progressive increase in conceptual level ranging from low

to high when grouped into four categories on the basis of

scores on the Depressive Experiences Questionnaire:

anaclitic, mixture of anaclitic and introjective,

introjective, and nondepressed. This would replicate the

study of Blatt et al. (1982) with depressed inpatients and

outpatients. In the current study, there were no

significant differences between groups. Exploratory

analyses comparing the four groups on other variables

confirmed the finding of Blatt et al. (1982) that the mixed

group was significantly more depressed than the other three

groups. Also, significant differences were observed for

the mother as nurturant factor. That is, the nondepressed

group scored higher on this factor than did the other three

groups.

Therefore, it appears that the relationship

demonstrated between the two types of depression defined by

Blatt et al., (1982), and conceptual level in patients

whose primary or secondary diagnosis is depression may not

be observed in patients whose primary diagnosis is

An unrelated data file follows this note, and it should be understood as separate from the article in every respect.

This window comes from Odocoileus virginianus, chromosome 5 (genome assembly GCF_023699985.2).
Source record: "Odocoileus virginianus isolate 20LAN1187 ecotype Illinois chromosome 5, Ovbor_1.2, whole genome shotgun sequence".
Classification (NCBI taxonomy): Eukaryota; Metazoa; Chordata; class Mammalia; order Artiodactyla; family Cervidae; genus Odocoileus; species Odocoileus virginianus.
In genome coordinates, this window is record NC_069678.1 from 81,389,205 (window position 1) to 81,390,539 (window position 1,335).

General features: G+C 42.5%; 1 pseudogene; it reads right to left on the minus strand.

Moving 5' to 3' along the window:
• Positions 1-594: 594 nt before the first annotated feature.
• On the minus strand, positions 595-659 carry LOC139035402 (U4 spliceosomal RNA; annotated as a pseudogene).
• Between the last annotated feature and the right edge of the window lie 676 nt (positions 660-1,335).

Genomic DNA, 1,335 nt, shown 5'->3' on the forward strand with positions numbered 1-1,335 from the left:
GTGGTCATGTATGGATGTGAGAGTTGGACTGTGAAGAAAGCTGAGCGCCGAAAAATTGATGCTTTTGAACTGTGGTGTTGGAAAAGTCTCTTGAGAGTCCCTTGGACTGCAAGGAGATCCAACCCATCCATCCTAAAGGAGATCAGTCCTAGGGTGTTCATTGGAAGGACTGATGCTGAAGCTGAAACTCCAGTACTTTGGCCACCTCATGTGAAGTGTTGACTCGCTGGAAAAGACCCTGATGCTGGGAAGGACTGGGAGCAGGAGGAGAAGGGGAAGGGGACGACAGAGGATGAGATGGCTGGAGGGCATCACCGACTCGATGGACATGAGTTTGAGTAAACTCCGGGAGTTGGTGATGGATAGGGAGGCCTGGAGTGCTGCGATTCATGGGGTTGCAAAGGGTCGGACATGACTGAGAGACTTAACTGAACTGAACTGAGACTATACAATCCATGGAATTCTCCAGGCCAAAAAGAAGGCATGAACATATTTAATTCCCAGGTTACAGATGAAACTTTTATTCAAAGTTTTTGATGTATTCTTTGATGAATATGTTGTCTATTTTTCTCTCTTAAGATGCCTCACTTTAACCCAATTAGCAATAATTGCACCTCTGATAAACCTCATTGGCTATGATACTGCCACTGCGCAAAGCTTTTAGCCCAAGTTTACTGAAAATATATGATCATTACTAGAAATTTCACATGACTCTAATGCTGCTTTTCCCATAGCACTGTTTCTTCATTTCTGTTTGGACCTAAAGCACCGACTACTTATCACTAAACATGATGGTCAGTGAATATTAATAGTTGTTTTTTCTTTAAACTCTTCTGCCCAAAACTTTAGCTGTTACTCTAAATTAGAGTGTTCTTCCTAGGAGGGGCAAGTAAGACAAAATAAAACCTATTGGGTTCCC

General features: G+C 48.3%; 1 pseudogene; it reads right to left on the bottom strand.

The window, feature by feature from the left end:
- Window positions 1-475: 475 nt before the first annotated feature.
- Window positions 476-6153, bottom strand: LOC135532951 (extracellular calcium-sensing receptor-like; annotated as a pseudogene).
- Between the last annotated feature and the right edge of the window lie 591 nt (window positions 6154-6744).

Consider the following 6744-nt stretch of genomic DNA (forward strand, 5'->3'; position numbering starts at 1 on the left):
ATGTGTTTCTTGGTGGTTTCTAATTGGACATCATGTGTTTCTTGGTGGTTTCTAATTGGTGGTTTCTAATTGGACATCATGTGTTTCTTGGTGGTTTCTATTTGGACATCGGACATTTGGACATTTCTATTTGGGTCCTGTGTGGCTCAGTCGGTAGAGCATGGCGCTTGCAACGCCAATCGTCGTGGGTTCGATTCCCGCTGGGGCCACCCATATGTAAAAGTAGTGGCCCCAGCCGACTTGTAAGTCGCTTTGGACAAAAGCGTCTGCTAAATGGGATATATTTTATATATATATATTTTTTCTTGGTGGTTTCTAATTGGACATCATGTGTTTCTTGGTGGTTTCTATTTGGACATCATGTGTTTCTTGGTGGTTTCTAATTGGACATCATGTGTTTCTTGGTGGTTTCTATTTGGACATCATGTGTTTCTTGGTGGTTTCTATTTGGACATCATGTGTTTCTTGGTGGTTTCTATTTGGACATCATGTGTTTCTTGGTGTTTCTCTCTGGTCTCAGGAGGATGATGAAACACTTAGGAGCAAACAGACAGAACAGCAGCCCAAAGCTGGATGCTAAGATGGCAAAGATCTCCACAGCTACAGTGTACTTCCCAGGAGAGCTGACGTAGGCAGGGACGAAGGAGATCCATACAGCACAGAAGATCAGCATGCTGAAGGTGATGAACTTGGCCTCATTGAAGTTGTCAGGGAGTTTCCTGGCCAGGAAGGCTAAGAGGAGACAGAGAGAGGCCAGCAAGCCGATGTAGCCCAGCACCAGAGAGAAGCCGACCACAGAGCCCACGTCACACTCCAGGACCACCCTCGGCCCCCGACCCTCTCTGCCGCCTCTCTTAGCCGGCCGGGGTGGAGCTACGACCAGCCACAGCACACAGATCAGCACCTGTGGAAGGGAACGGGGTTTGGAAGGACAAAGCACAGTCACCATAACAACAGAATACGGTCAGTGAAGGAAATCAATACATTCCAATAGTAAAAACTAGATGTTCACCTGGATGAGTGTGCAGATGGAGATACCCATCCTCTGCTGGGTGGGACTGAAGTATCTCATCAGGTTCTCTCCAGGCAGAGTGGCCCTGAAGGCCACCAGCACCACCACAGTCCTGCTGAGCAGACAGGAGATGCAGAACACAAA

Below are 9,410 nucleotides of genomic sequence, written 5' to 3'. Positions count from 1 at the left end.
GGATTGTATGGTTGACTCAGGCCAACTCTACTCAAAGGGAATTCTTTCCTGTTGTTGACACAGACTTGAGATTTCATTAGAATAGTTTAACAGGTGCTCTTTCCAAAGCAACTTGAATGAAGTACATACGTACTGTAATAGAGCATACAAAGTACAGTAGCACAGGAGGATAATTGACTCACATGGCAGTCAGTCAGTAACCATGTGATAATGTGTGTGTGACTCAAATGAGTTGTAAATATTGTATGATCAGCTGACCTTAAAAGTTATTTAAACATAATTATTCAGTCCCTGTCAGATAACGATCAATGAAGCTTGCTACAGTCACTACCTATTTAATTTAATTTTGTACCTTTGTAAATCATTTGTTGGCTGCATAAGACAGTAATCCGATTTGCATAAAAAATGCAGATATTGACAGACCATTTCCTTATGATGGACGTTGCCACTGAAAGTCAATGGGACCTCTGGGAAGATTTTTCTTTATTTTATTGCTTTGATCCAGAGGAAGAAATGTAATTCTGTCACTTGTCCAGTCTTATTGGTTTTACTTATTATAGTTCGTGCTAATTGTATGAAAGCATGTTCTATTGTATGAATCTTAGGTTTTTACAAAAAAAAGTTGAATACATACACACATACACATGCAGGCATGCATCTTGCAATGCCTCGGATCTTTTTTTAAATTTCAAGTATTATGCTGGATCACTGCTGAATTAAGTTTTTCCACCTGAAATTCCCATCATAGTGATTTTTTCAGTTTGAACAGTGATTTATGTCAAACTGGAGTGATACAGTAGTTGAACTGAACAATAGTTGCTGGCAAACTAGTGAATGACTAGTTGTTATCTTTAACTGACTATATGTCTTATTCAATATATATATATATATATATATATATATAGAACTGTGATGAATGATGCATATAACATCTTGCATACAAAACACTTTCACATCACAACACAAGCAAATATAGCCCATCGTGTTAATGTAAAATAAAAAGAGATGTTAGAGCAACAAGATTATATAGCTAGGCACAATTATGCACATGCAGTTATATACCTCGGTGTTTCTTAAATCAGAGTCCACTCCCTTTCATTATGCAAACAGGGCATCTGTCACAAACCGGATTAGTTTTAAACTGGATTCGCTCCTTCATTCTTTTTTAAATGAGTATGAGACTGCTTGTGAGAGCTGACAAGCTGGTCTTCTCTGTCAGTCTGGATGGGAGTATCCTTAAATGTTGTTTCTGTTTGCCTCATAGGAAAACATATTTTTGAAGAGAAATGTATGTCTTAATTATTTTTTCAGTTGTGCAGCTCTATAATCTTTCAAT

bulimia. These results are additional data in the

controversy regarding bulimia's position (or nonposition)

in the affective disorders spectrum. The results do

support the distinction between the four groups and

severity of depression. Also, the mother as nurturant









factor finding demonstrates further empirical evidence that

this factor may be an ameliorative phenomenon and certainly

suggests a need for further investigation.



Additional Analyses

Several salient findings emerge from the additional

analyses. First, again, is the striking predictive power

of the father as nurturant (or nonnurturant as the case may

be) factor, relative to some of the other variables. For

example, in the clinical groups, although no indicators of

bulimia (e.g., bringing, vomiting, exercising) were

predictive of conceptual level, higher father as nurturant

scores were predictive of higher conceptual levels. In the

control group, lower psychological distress scores were

predictive of higher conceptual levels but this

relationship was not demonstrated in the clinical

conditions. Thus, in the face of documented